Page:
Why is Anthony Fauci hedging on the origins of the coronavirus? | CNN Politics

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Anthony Fauci, the director of the National Institute of Allergy and Infectious Diseases, admitted earlier this month that he is no longer convinced that the Covid-19 pandemic originated naturally.

“I am not convinced about that, I think we should continue to investigate what went on in China until we continue to find out to the best of our ability what happened,” Fauci told PolitiFact’s managing editor Katie Sanders.

“Certainly, the people who investigated it say it likely was the emergence from an animal reservoir that then infected individuals, but it could have been something else, and we need to find that out. So, you know, that’s the reason why I said I’m perfectly in favor of any investigation that looks into the origin of the virus,” he continued.

Which is, quite clearly, a change from Fauci’s previous view that the disease very likely came about after animal to human transmission. Here’s Fauci in an interview with National Geographic last May:

“If you look at the evolution of the virus in bats and what’s out there now, [the scientific evidence] is very, very strongly leaning toward this could not have been artificially or deliberately manipulated … Everything about the stepwise evolution over time strongly indicates that [this virus] evolved in nature and then jumped species.”

Fauci’s dismissal of the idea that the virus originated in a lab in China’s Wuhan province followed vague assertions by then-President Donald Trump that he had a “high degree of confidence” that the virus had come from a lab. Pressed for details on that assertion, which ran counter to US intelligence on the virus’ origins, Trump offered only this: “I can’t tell you that. I’m not allowed to tell you that.”

Given that history, conservatives leaped on Fauci’s recent hedging as proof positive that Trump was, in fact, right all along. (Worth noting: Fauci made his comments at a fact-checking symposium on May 11, but they were largely ignored at the time. Conservative publications began writing about the remarks over the weekend.)

“Fauci must answer for his role in Wuhan’s COVID lab,” tweeted former New York Rep. Nan Hayworth (R).

Fauci has become a lightning rod for conservative criticism of how the scientific community has handled the ongoing pandemic. Trump sought to villainize Fauci for his allegedly too-cautious approach to a return to normal from the virus, and the likes of Georgia Rep. Marjorie Taylor Greene have taken up the cause; last month she tweeted a video of herself working out that included this text: “This is my Covid protection #MakeAmericaHealthyAgain It’s time to #FireFauci”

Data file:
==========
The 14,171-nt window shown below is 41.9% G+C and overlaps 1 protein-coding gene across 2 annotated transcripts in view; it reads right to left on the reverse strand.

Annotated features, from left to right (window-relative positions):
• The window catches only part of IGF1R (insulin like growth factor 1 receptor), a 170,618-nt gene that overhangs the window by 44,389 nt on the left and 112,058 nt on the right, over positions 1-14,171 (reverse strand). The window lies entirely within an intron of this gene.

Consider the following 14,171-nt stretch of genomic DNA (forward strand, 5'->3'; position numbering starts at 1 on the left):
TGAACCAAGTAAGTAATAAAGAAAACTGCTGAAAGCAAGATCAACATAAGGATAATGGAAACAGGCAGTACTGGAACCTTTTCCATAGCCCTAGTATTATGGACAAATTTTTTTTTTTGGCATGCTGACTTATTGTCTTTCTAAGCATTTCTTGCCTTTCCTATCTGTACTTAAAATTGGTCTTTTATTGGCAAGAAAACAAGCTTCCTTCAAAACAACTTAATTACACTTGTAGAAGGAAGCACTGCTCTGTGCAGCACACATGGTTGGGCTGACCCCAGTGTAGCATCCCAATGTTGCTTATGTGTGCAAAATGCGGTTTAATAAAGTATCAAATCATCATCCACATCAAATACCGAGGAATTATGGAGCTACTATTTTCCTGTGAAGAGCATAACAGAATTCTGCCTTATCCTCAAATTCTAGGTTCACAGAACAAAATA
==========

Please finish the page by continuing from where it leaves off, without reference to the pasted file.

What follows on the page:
So, how much “there” is actually there? Well, on Sunday, the Wall Street Journal wrote this:

“Three researchers from China’s Wuhan Institute of Virology became sick enough in November 2019 that they sought hospital care, according to a previously undisclosed U.S. intelligence report that could add weight to growing calls for a fuller probe of whether the Covid-19 virus may have escaped from the laboratory…

“…The disclosure of the number of researchers, the timing of their illnesses and their hospital visits come on the eve of a meeting of the World Health Organization’s decision-making body, which is expected to discuss the next phase of an investigation into Covid-19’s origins.”

It’s worth noting here that, according to CNN reporting, US intelligence officials are not certain what the researchers were actually sick with. And Director of National Intelligence Avril Haines told Congress last month that “the intelligence community does not know exactly where, when, or how Covid-19 virus was transmitted initially.”

Zhao Lijian, a spokesman for China’s Foreign Ministry, denied the WSJ report and said that the US is “hyping up the lab leak theory.”

What’s clear is that Fauci is significantly more open to the idea of the lab theory than he was a year ago. While he did leave himself some wiggle room in his statements about the origins last year (he said he was “very, very strongly leaning toward this could not have been artificially or deliberately manipulated,”) there was no doubt about where Fauci stood on the question.

The issue, then, is not whether Fauci has moved his position on the possible origins of the virus but rather why he is doing so. Fauci defenders will insist that he is simply evolving his view based on information that has come out over the last year. Fauci opponents will insist he knew all along that the lab theory was a possibility and downplayed it solely to make Trump look bad.

In the midst of that debate, it’s important to remember that Trump never provided any evidence for his vague claims about the origins of the virus. “Something happened,” was as far as he would go.

It’s also critical to remember that there would be a major distinction – even within the lab theory – between the virus accidentally getting out and it being purposely released as a sort of weapon. Trump and his allies have long flicked at the latter explanation but without any further explanation or proof.

As CNN wrote on Monday:

“The current intelligence reinforces the belief that the virus most likely originated naturally, from animal-human contact, the sources said. But that does not preclude the possibility that the virus was the result of an accidental leak from the Wuhan Institute, where coronavirus research was being conducted on bats.”

Here’s the point: The origins of the virus remain not fully known. Tracing that is, at root, a medical and public health question – not a political one.

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